What right do humans have to claim sovereignty over the land, to build fences and set boundaries when nature itself recognizes no such boundaries? Is there hope for a new land ethic that is less destructive toward the land, that views nature as something to be valued and nurtured rather than exploited and "developed"?One of the main challenges of contemporary environmentalism is to find a lasting, more ethical way for people to live on the planet. In Bounded People, Boundless Lands, legal scholar Eric T. Freyfogle asks a series of pointed and challenging questions about the human quest for ecological harmony. Deftly interweaving moral and ethical considerations with case studies and real-life situations, Freyfogle provides a deep philosophical examination of personal responsibility and the dominion of human beings over the earth. He raises provocative questions about private property rights, responsible land ownership, the rights of wildlife, and ecological health. Although the questions that Freyfogle asks are not new, they are presented in the context of contemporary events, often connected to legal cases, which allows him to bring age-old issues up to date, and to make direct connections between abstract concepts and our own lives.Throughout, Freyfogle questions the way human beings envision the land, thinking they can claim nature as their own, and criticizes market approaches to valuing and using nature. As an introduction to land ethics, but one that embraces environmental, legal, and philosophical arguments, Bounded People, Boundless Lands is a unique contribution to the environmental literature.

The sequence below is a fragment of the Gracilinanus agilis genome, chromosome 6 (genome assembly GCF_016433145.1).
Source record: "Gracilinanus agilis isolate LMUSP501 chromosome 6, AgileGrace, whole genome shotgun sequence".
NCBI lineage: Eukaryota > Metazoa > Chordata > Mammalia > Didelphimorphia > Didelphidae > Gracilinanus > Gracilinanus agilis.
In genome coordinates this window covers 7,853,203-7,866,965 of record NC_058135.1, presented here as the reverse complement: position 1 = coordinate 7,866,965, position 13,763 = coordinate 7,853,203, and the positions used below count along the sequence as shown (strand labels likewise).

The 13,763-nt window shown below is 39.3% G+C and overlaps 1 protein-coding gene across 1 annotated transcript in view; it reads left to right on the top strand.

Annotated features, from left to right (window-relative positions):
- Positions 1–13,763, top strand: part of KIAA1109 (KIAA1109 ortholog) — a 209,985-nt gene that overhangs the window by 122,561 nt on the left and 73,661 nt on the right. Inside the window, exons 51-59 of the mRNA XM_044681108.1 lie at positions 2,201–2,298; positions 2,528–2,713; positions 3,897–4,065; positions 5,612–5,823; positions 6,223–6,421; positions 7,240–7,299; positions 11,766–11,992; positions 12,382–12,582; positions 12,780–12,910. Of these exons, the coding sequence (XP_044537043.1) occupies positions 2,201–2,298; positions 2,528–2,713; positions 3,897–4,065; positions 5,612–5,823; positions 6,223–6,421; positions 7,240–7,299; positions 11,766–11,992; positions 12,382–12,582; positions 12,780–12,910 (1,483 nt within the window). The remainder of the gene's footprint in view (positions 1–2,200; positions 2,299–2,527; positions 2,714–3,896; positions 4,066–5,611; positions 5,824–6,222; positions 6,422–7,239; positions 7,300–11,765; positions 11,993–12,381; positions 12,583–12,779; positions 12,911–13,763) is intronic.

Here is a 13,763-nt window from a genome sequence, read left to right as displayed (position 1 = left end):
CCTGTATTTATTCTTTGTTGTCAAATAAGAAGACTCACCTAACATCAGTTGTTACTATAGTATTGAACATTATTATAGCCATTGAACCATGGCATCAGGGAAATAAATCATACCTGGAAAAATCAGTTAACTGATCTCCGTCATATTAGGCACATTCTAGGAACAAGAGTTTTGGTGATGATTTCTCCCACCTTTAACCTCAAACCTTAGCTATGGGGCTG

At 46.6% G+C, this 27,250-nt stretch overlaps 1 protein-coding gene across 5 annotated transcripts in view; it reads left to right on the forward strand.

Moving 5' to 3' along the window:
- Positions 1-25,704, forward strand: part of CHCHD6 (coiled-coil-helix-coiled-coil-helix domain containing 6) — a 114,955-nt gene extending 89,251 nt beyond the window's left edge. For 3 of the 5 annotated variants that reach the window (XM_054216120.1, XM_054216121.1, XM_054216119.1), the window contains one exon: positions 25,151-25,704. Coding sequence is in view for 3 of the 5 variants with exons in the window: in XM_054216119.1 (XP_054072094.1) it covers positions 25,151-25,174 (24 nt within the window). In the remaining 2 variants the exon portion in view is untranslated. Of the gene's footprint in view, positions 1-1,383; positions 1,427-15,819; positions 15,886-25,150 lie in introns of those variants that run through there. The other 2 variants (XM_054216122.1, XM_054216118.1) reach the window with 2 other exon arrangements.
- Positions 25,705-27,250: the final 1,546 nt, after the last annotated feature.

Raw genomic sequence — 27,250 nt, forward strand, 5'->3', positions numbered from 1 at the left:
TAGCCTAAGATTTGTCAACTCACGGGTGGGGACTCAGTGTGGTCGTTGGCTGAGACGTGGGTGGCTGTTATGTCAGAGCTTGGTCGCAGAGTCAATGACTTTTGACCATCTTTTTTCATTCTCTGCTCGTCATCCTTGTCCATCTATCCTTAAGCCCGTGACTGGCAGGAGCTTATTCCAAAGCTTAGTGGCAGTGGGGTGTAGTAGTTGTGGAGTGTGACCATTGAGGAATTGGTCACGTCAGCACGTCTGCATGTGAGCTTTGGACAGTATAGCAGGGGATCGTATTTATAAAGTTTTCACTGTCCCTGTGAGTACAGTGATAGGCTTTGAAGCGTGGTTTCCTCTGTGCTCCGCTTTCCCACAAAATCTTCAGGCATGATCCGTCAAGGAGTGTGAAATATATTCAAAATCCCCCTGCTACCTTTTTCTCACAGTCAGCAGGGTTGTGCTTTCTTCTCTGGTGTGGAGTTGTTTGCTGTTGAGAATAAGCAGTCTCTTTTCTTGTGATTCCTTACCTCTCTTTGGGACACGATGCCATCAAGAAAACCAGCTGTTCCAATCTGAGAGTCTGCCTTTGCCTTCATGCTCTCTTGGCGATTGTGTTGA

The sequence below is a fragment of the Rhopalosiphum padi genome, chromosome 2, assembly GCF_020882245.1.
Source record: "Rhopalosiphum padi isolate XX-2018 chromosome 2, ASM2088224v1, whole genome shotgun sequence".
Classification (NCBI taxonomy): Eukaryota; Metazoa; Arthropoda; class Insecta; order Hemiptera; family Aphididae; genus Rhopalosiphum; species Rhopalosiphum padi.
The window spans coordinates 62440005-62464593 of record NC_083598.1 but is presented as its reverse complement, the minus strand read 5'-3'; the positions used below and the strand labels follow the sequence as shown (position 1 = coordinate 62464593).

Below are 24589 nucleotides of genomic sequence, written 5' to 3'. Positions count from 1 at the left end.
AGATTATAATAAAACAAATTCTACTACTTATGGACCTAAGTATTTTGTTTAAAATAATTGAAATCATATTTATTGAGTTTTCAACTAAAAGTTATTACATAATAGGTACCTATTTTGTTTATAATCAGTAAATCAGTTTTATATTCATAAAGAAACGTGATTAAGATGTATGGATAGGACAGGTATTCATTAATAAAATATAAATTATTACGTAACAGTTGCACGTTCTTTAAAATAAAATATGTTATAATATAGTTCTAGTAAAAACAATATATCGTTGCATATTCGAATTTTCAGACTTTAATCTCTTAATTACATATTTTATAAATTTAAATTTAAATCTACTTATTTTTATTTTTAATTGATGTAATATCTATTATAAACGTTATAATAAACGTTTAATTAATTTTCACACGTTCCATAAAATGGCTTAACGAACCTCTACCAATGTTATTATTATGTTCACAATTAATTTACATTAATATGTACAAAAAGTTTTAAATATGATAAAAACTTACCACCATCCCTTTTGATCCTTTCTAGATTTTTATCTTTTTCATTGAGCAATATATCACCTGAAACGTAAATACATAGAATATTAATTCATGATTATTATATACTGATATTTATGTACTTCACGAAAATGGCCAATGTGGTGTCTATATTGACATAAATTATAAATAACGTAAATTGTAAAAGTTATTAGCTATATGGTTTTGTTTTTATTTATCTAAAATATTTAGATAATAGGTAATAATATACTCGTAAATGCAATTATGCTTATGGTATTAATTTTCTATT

As the United States grew into an empire in the late nineteenth century, notions like "sea power" derived not only from fleets, bases, and decisive battles but also from a scientific effort to understand and master the ocean environment. Beginning in the early nineteenth century and concluding in the first years of the twentieth, Jason W. Smith tells the story of the rise of the U.S. Navy and the emergence of American ocean empire through its struggle to control nature. In vividly told sketches of exploration, naval officers, war, and, most significantly, the ocean environment, Smith draws together insights from environmental, maritime, military, and naval history, and the history of science and cartography, placing the U.S. Navy's scientific efforts within a broader cultural context. By recasting and deepening our understanding of the U.S. Navy and the United States at sea, Smith brings to the fore the overlooked work of naval hydrographers, surveyors, and cartographers. In the nautical chart's soundings, names, symbols, and embedded narratives, Smith recounts the largely untold story of a young nation looking to extend its power over the boundless sea.